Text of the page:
Details

Industrial Lubrication and Tribology, vol. 9 no. 4
Type: Research Article
ISSN: 0036-8792

Article
Publication date: 1 January 1954

Aarhus Kommunes Biblioteker (Teknisk Bibliotek), Ingerslevs Plads 7, Aarhus, Denmark. Representative: V. NEDERGAARD PEDERSEN (Librarian).

Abstract

Aarhus Kommunes Biblioteker (Teknisk Bibliotek), Ingerslevs Plads 7, Aarhus, Denmark. Representative: V. NEDERGAARD PEDERSEN (Librarian).

Details

Aslib Proceedings, vol. 6 no. 1
Type: Research Article
ISSN: 0001-253X

Article
Publication date: 25 November 2019

Maxi Bergel, Phillip Frank and Christian Brock

This study aims to investigate the influence of customer satisfaction on four facets of customer engagement: customer influencer behavior, knowledge behavior, referral…

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Abstract

Purpose

This study aims to investigate the influence of customer satisfaction on four facets of customer engagement: customer influencer behavior, knowledge behavior, referral behavior and purchase behavior. Furthermore, its (in)direct influence on affective attitude, price perception and loyalty is investigated.

Design/methodology/approach

Two studies were conducted. First, an experimental scenario design was set up to investigate the hypothesized relations between customer engagement; customers’ affective attitude and their loyalty; and their price perceptions. Second, a survey at a national forest park center helped to secure external validity.

Findings

The results indicate that engaged customers develop a more positive affective attitude, which leads to increased future loyalty and positive price perceptions. In addition, the results suggest that assessing cognitive approaches exclusively is not sufficient for understanding customers’ price perceptions.

Research limitations/implications

Future research should investigate antecedents of customer engagement behaviors (CEBs) other than satisfaction, and extend this research by taking into account further mediators that might be cognitive rather than affective.

Practical implications

The results are of superior importance for services or tourism destinations. Fostering CEB can help in improving a destinations’ performance.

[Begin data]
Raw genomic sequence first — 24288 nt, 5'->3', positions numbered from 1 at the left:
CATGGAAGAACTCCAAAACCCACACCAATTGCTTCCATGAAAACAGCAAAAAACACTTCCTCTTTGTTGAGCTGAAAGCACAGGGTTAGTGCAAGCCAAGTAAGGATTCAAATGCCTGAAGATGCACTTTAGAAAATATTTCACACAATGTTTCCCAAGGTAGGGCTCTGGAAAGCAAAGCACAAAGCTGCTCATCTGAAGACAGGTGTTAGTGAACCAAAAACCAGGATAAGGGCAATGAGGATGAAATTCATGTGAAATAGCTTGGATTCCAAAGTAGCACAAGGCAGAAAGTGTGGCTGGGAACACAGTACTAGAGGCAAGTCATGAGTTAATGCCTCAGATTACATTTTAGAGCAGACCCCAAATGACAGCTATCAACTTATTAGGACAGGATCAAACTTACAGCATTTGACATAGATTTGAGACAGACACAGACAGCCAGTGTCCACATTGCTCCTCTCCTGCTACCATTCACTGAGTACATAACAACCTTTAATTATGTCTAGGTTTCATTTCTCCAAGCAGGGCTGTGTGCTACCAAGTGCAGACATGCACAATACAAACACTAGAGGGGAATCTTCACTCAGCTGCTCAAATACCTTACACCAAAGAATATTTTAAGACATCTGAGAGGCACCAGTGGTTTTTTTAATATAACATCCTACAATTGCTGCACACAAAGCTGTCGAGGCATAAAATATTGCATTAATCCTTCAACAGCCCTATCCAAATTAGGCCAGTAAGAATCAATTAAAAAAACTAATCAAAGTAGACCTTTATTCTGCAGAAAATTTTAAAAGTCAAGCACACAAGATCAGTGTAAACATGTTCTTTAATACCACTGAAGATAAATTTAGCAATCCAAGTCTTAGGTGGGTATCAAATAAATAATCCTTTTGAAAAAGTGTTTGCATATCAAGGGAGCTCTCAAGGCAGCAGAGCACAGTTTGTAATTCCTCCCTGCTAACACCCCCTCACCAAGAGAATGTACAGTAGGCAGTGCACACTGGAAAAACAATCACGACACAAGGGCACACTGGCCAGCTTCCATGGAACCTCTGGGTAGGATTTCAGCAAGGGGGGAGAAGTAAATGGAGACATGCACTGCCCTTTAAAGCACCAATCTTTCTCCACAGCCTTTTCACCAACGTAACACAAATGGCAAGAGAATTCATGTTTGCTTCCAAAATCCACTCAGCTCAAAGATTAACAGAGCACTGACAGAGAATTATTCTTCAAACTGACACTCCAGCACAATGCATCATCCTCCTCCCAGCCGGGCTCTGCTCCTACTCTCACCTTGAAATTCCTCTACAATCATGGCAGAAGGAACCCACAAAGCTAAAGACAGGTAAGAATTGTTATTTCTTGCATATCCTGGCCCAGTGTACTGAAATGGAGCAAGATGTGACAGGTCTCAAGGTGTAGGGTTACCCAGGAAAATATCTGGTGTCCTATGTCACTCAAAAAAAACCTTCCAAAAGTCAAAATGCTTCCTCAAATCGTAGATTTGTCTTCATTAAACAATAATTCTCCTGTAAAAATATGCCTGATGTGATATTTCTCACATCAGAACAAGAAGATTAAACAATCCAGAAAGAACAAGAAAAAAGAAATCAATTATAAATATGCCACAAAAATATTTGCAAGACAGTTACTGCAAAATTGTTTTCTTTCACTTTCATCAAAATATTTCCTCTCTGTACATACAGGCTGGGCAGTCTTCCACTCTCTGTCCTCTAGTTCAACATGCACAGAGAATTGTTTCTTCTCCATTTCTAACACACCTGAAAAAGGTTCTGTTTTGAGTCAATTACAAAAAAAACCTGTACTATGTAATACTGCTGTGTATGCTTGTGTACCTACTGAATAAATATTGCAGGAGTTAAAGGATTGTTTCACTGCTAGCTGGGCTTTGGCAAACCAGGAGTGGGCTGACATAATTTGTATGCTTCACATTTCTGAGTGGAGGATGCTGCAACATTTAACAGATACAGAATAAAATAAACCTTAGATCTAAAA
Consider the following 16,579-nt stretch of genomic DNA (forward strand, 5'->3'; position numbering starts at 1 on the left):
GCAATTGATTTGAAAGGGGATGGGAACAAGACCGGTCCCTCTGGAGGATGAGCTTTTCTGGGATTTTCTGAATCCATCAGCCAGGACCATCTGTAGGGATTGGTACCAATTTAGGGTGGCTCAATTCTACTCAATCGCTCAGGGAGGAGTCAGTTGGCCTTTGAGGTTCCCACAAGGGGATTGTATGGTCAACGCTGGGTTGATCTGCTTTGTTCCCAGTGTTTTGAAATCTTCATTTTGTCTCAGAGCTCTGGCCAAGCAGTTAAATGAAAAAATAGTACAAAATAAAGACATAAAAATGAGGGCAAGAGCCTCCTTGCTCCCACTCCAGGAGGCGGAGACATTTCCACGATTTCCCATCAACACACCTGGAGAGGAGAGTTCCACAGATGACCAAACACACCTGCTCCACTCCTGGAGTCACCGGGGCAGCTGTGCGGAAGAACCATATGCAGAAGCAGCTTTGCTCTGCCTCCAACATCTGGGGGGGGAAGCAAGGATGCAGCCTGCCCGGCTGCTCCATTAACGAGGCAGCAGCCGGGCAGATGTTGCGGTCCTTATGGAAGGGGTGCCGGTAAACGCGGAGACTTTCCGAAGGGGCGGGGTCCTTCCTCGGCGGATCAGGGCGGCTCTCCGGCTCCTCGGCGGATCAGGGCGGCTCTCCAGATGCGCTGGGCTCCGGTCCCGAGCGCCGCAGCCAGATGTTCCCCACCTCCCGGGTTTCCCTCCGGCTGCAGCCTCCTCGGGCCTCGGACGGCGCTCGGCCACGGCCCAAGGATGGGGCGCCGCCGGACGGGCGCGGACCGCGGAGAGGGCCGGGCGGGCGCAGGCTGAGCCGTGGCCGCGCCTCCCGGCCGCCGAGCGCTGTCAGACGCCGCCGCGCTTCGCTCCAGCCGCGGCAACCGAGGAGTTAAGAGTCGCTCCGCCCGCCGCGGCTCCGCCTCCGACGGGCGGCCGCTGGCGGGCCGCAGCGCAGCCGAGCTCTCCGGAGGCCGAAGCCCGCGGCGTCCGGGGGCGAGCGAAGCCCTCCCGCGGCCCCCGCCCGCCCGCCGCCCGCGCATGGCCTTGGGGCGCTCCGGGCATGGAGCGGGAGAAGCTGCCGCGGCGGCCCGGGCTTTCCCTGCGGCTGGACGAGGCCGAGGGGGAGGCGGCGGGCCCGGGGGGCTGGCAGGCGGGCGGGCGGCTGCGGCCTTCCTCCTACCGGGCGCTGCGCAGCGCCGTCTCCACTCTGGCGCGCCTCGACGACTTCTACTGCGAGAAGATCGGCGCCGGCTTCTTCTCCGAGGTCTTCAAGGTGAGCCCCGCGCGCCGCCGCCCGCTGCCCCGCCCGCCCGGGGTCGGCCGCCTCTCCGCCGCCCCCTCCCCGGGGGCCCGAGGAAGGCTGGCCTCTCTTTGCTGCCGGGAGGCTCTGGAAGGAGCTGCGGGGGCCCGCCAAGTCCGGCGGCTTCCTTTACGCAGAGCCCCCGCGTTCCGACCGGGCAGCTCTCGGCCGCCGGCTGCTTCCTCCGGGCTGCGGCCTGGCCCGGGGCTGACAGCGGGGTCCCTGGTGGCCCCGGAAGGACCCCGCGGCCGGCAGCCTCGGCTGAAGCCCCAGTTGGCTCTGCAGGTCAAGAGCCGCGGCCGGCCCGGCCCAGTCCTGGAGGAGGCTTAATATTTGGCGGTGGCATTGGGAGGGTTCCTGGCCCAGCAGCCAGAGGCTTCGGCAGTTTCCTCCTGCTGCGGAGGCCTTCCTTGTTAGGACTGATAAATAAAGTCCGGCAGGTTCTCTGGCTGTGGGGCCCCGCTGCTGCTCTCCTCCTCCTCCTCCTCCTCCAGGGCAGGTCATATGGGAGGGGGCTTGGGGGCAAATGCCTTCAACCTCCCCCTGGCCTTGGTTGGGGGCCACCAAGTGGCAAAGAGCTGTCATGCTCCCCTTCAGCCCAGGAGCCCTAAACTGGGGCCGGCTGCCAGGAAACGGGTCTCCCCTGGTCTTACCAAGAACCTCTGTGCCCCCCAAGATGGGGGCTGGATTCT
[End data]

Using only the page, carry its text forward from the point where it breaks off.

Originality/value

This research expands the current state of literature by investigating several dimensions of CEB at one time, as well as by examining customers’ affective attitude toward the organization as a potential mediator, extending previous research approaches.

Details

Journal of Services Marketing, vol. 33 no. 7
Type: Research Article
ISSN: 0887-6045

Keywords

Book part
Publication date: 15 August 2022

Mary Jo Deegan

Few scholars become notable figures in their areas of specialization. Understanding how and why some scholars are identified by their unusual accomplishments, therefore

Abstract

Few scholars become notable figures in their areas of specialization. Understanding how and why some scholars are identified by their unusual accomplishments, therefore, can be difficult, especially when some scholars achieve more notable careers and are invisible in their professions than others, more recognized colleagues. The reasons for some scholars’ visibility and their colleagues’ invisibility may be unclear or ambiguous. One common reason for invisibility is being a woman in a patriarchal discipline. Men’s ideas, values, and careers are privileged and more highly rated in a patriarchal subject like sociology.

Here, I analyze case studies of invisibility that emerge from deliberate suppression but focus on the more hidden processes of making women invisible in sociology. These less overt processes of invisibility require different theories, networks, and methods to discover the women’s notable careers than those used in examples of more overt processes.

Making invisible women visible requires multiple processes, over time, by a number of professionals and gatekeepers.

Details

Gender Visibility and Erasure
Type: Book
ISBN: 978-1-80382-593-9

Keywords